The $ e * t * v $ represents your active income. You have to go to work and put in time and effort. Another way to generate wealth is through *passive income,* and that is currently missing from our equation.

There are several ways to generate passive income. However, I will focus on investments since it is one of the most common ways to gain income passively.

$$ Passive Income = i * r $$

The *i* variable is the *invested* amount, and *r* is the *return on investment coefficient,* which can be positive or negative.

Thus, we have the following formula:

$$ Prosperous Life = \frac {e * t * v + i * r} {(1 - e) * (1 - t) * c} $$

And this is the mathematical formula of a prosperous life. The sum of all your active and passive incomes with all the energy and time you put into those activities divided by the time, energy, and cost of the activities besides work makes up your lifestyle.

If you have enough passive income, you will have plenty of time and energy for leisure activities. Otherwise, you will have to balance your time and effort to gain sufficient income to cover your expenses.

There are lots of tradeoffs you will make, though, and some non-work-related activities (e.g., learning new stuff) might help you increase your income later. Likewise, spending energy to go to the gym can help you feel better and stay healthy, even though it does not help you make more money directly.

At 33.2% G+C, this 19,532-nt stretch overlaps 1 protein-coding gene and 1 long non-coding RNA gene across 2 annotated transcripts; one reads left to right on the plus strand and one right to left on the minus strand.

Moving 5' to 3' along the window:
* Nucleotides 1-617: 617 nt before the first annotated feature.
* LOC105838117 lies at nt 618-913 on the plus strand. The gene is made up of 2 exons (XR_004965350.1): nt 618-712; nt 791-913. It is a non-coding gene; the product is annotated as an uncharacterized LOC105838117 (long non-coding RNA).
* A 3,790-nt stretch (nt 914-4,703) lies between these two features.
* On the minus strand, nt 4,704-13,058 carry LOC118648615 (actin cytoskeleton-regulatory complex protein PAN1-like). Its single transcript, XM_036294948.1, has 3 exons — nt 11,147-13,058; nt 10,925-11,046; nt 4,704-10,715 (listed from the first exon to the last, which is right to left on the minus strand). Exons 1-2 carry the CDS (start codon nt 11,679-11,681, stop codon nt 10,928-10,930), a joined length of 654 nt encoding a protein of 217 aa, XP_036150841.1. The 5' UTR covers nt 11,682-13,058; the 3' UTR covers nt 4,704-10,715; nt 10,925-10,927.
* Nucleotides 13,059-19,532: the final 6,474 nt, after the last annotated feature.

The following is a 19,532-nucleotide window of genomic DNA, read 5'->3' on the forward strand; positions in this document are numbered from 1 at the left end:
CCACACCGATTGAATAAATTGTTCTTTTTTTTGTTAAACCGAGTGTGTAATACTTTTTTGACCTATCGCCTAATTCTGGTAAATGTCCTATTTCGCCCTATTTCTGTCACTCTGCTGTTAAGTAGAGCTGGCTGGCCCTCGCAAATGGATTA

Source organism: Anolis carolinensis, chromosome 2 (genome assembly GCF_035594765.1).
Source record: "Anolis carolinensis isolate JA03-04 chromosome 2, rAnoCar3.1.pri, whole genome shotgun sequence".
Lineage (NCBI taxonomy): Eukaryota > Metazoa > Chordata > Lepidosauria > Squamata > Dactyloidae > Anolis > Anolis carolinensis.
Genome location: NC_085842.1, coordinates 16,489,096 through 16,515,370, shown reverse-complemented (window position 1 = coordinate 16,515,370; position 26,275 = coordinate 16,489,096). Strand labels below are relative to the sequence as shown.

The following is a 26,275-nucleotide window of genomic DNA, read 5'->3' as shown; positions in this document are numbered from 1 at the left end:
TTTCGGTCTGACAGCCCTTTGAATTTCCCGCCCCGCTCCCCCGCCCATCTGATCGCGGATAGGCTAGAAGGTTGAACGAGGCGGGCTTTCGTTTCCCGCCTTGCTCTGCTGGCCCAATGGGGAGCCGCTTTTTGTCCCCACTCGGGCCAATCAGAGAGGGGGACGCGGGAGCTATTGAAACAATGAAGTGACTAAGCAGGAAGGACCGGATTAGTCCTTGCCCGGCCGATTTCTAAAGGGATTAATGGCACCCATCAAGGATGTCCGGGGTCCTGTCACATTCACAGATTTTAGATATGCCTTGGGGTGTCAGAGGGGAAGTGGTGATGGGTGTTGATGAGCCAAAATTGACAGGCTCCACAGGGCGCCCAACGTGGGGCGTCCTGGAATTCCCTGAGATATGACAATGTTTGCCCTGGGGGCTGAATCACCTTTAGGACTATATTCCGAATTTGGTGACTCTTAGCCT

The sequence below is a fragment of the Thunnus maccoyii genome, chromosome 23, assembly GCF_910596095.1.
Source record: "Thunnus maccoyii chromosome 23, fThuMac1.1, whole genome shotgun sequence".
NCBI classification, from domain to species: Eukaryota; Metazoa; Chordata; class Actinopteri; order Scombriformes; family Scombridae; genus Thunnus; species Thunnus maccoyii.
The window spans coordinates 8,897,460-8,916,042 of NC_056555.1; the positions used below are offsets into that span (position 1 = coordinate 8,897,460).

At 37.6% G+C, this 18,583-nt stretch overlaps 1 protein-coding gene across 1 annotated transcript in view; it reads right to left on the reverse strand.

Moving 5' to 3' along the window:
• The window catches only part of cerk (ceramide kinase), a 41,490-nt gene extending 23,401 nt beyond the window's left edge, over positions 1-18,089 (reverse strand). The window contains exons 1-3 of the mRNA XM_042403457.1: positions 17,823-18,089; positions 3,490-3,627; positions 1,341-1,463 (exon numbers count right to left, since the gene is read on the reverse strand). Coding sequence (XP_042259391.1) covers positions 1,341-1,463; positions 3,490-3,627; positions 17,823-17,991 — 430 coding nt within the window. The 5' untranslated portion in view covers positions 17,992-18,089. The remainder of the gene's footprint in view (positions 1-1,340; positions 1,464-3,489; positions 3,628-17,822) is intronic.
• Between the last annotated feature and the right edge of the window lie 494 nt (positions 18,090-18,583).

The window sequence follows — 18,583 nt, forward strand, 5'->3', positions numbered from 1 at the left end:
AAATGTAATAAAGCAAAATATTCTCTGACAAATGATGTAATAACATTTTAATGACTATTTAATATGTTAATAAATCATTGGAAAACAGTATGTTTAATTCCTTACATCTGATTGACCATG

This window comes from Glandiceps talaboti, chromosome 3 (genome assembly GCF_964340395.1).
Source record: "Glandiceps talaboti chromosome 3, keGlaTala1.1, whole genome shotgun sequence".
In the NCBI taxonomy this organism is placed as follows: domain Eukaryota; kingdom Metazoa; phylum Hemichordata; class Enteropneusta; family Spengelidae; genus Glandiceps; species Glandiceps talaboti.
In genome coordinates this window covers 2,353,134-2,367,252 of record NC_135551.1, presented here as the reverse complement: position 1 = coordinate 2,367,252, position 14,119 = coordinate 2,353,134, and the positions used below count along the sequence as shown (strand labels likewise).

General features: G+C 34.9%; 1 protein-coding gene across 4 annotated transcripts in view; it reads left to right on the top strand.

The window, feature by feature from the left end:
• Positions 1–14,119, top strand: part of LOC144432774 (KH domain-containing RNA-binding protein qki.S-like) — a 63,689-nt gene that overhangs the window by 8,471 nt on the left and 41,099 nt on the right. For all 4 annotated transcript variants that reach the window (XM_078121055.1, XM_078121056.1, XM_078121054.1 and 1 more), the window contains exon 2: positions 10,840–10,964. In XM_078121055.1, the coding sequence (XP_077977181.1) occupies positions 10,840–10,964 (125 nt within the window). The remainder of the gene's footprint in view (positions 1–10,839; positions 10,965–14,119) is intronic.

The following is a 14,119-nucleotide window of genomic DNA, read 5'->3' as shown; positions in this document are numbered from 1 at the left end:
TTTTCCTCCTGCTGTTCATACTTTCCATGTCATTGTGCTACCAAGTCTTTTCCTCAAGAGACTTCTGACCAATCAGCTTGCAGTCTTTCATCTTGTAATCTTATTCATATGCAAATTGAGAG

## Implications On Happiness

In the end, I’d like to say a few words about happiness.

Although this equation does not define happiness per se, it describes a precondition for it:

$$ \frac {e * t * v + i * r} {(1 - e) * (1 - t) * c} > 1 $$

*If you produce more than you consume, you have everything you need to be happy.*

And it doesn’t really matter how big that ratio is. It doesn’t matter if it is 1.1, 1.5, 2, or even more. If it is greater than 1, you can be happy. Besides that, human nature is fickle, and it will always strive to keep the ratio at around 1.

It means that if you are low on finances, your expenses and consumption will decrease because you will have less money and time to spend since you’ll be working.

But it holds true for the opposite as well. If your income is increasing, your expenses will adjust as well. You’ll start buying more expensive things and spending more on other activities.

Therefore, to be happy, you need enough money to cover the necessary expenses. And then there is our perception that defines what “necessary” really is and whether it is enough or not. But that is an entirely different story.